Matt and Ian from Forest Research visited the tree today. They work with the government research agency as scientists specialising in tree measuring or ‘mensuration’.
Matt brought along a hemispherical camera – basically a normal camera fitted with a fisheye lens. A fisheye produces a picture that takes in an amazing 180 degrees field of view. We will be posting some the images that were taken with the fisheye on the website soon. Images taken looking up at the canopy will be analysed with special software that will calculate the leaf area index – effectively a measure of how much sky is visible between the leaves. This will be used to calculate the biomass of the tree.
Ian used some other equipment to measure tree height, timber height, crown width and stem diameter. Below is a picture of Ian using a hypsometer – this uses pythagoras to calculate (from a known distance from the tree + the the angle to the top of the tree) the total height of the tree. Look carefully at the photograph and you can see the distance to the tree is 36.3m. The tree measurements below it are the three different angle readings to the top of the tree. These will average at about 22.6m. However, after more readings from all directions, the final height of the tree has been estimated to be 23.9m.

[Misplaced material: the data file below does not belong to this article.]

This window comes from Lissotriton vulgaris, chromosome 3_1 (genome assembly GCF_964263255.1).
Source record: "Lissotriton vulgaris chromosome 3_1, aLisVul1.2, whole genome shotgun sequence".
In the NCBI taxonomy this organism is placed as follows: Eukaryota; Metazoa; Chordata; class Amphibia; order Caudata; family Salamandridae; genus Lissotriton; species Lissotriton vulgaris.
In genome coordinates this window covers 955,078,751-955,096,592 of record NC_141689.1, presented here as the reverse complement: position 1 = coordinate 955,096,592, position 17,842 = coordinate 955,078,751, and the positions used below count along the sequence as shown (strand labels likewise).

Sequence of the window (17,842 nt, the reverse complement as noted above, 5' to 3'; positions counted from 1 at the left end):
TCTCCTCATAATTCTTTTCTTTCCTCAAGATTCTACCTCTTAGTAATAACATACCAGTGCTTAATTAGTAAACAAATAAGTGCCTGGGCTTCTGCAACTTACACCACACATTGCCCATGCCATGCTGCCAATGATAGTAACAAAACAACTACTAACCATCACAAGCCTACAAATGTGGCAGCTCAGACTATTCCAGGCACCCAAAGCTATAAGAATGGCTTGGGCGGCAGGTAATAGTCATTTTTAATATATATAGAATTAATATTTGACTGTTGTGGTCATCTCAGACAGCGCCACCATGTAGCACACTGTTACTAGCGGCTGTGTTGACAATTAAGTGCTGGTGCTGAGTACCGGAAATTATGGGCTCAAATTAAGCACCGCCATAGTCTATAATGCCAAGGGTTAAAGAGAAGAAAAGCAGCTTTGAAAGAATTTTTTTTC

We had estimated that the tree was 17.5m. We now know that we were quite inaccurate (or it grew 5+ metres in one year!). We look forward to receiving the detailed results from our friends at Forest Research, and will post them here in the OneOak blog, and on the web pages when available. You can read more on our Tree Facts & Figures page.
Our thanks to Ian and Matt and to Forest Research.